The question was: “Can an unqualified person give out contact lenses?”
The answer is, as always, “It depends”. If the circumstances are that a patient calls into the practice to collect their new six-month supply of monthly disposable lenses, a non-qualified person may issue them if, and it’s a big if, the transaction follows certain protocols.
The lenses must have been ordered, or the order authorised, by the optometrist or contact lens optician as part of the ongoing care of the patient; they must have been checked on receipt from the laboratory or wholesalers by that person to ensure they are the correct design, size and power – and that the ‘use by’ date is acceptable.
That check should be noted on the record, for a complete audit trail, and then the clinician need not personally hand the lenses out. The patient can then be notified that the lenses are ready for collection; the unqualified member of staff must be aware of the checks and the pricing, be it direct debit or pay as you go. Then the patient may collect them safely from the unqualified member of staff.
The situation is more complex when the sale is not to a patient of the practice but to a patient holding a contact lens specification. This sale is perfectly legal but a qualified practitioner must have checked the specification, checked that it is in date, signed and contains all the relevant details and then checked that the lenses are correct, as with a patient of the practice.
What may not happen is that a patient calls in to the practice claiming contact lenses have been promised, pleading that they desperately need them that night and fully expecting the optical assistant to rummage in a cupboard and hand them over. It happens in every practice and it is vital that all members of staff are aware of the tricks wily patients use to try to get contact lenses that they are not safe to wear.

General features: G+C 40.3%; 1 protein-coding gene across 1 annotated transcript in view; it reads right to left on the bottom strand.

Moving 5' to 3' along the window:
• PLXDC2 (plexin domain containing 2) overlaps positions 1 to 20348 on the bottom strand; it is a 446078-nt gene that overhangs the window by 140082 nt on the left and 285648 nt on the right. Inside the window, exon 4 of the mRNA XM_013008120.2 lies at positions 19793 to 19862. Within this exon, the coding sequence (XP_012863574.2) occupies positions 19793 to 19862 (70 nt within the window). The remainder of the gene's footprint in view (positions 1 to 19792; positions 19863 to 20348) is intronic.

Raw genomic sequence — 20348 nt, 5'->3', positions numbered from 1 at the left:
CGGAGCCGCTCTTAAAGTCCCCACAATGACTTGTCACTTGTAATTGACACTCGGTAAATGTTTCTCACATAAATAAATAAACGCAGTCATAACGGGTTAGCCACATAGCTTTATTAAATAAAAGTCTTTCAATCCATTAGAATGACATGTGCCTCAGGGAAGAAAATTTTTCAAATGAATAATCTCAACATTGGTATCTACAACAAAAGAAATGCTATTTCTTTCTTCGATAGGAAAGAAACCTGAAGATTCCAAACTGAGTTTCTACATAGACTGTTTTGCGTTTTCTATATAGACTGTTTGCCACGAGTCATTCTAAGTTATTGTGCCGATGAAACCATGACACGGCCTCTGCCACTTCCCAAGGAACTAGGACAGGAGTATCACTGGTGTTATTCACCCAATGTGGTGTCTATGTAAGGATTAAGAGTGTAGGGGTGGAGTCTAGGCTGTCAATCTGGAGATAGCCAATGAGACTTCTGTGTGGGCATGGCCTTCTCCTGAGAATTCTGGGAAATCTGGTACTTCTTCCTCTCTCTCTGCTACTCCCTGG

It may often be the case that the eyecare practitioner wishes to see the patient when they collect the lenses; they might well be a new design or power, which have to be checked in situ before being taken. An appointment may well have been made, but patients don’t always realise the importance of such checks and pop in before the appointment and ask to take them; “I’ve worn them for years, there’s no problem”.
It takes a pretty confident person to deny them lenses but that’s what they must do. The statement: “Mr Bloggs has particularly asked to see you to collect these lenses. May I make a more convenient appointment for you?”, often works but only if everyone knows the situation and reasoning behind the actions.
It is particularly difficult in big, busy practices where instructions can be lost or misunderstood. All practices need standard operating procedures for these circumstances. Staff, qualified or not, must understand the ramifications of contact lenses being given out like sweeties. If patients see and understand that systems are in place for their own protection, they are less likely to throw a strop when they don’t get their own way.
It is sometimes necessary to say to a patient in front of an optical assistant: “Please don’t be offended if our staff can’t issue your contact lenses; it is for your own protection – and mine.”